Scanning Tunneling and Atomic Force Microscopes



An ordinary microscope, which employs optical lenses, cannot be used to view objects smaller than the wavelength of light. An electron microscope can view smaller things with greater clarity than an optical microscope, but still cannot clearly view individual atoms. Today, scientists and engineers can visualize things even smaller than individual atoms by using an instrument called the scanning tunneling microscope or STM.

Gerd Binnig and Heinrich Rohrer, two researchers working for the IBM Corporation, designed the first STM in 1981. The original STM microscope examined small samples of matter held in a refrigerated chamber. At –455 °F (–271 °C) in the chamber, the natural tendency of atoms to move around slows almost to a halt. To keep gasses in the air from knocking against the atoms in the sample, all the air in the chamber is pumped out. In addition, stray magnetic fields that might push and pull on the sample’s atoms are blocked out by the chamber’s metal housing.

Inside the chamber, a tiny stylus with a tip just one atom wide (made by new micromachining techniques) is slowly moved over the surface of the object to be scanned by a special robotic arm. A small electric current carried to the tip begins to flow between the tip and the sample. This current increases as the tip gets closer to the surface of the object. Measuring the flow of current provides a precise indication of the distance from the tip to the individual atoms on the surface of the sample. Computers are then used to translate this data into an image that can be displayed on a monitor. Other researchers later discovered that the STM could also be used to push and pull individual atoms around, marking the first time that humans could manipulate objects that small.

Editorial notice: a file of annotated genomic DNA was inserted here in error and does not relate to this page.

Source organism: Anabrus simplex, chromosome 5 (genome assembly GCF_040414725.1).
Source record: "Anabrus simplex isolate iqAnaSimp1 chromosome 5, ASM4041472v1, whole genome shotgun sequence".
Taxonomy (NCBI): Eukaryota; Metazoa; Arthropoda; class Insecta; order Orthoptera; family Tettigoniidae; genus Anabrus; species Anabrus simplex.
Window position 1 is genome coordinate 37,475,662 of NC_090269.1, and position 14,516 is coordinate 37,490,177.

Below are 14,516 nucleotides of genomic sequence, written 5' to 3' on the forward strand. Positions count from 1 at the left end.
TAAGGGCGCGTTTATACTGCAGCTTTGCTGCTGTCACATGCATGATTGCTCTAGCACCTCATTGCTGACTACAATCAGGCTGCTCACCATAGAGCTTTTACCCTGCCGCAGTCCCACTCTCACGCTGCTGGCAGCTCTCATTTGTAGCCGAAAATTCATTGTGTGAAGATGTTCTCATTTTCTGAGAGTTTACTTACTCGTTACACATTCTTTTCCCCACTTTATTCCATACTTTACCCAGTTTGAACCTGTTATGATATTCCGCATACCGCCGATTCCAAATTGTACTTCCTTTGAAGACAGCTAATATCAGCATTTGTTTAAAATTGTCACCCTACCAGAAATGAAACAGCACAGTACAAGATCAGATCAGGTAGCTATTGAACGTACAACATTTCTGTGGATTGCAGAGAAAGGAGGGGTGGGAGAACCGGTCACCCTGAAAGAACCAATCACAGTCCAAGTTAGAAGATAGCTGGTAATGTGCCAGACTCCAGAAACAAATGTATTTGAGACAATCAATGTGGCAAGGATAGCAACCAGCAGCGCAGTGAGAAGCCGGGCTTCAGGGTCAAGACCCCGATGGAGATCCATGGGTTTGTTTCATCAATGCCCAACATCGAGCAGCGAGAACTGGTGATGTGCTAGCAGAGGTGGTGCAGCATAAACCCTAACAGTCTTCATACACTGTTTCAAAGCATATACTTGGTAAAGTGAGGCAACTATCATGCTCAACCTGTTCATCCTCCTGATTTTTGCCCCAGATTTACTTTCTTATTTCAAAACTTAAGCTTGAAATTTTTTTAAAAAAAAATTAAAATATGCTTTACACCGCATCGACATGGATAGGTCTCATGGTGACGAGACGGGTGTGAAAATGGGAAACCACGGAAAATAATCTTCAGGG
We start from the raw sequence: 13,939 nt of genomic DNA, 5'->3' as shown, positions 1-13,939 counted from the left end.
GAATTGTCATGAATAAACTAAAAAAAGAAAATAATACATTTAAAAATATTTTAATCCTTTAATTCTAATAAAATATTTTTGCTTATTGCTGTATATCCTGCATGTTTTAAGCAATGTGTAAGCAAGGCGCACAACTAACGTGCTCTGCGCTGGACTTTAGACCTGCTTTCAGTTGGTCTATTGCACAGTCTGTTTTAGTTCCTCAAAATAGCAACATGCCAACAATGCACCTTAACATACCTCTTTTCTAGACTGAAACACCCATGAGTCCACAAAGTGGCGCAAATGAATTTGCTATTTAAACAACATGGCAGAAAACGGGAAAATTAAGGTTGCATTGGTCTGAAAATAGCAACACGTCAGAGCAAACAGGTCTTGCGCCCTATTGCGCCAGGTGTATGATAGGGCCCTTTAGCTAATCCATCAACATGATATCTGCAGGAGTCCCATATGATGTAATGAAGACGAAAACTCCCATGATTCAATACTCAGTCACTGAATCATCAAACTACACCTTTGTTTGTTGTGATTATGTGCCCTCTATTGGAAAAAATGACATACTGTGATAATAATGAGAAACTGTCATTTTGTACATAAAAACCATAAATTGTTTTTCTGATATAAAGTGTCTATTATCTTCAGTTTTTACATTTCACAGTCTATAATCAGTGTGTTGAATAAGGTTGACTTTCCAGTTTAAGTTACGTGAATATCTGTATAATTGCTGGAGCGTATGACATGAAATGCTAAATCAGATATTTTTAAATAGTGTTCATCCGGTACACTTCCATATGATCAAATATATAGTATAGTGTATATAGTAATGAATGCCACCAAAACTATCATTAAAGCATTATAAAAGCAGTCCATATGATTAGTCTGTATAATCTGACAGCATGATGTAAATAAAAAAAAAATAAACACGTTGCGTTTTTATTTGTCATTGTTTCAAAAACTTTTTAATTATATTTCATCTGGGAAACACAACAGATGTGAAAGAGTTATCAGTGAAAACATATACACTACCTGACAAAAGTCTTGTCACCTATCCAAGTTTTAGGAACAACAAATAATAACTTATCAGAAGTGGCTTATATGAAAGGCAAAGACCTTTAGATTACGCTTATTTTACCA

A shortcoming of the original STM was the fact that only conductive surfaces like metals could be used with it. In 1986, five years after the STM’s invention, Binnig, Christoph Gerber, and Calvin Quate invented the atomic force microscope (AFM). This device also uses a tiny stylus that is slowly moved over the surface of a sample object or material. The stylus is attached to a flexible arm called a cantilever, and as minute atomic forces attract or repel the stylus, the stylus is pushed toward or pulled away from the sample. This also moves the cantilever. A special laser aimed at the cantilever is reflected, and the angle of reflection changes as the cantilever moves. Then an electronic detector senses the movement of the beam and a computer imaging system creates an image of the surface of the sample on a monitor. Because the AFM stylus touches the sample, it can be used with nonconductive surfaces and can also be used like the STM to position objects as small as an atom. This fact has led experimenters to begin working on the use of the AFM or a similar system to construct miniscule machines and electronic devices, such as transistors.

About a dozen similar types of instruments have joined the STM and AFM in the past ten years. Taken together, these devices have revolutionized the study of materials and have confirmed many theories about atoms that were not previously observable.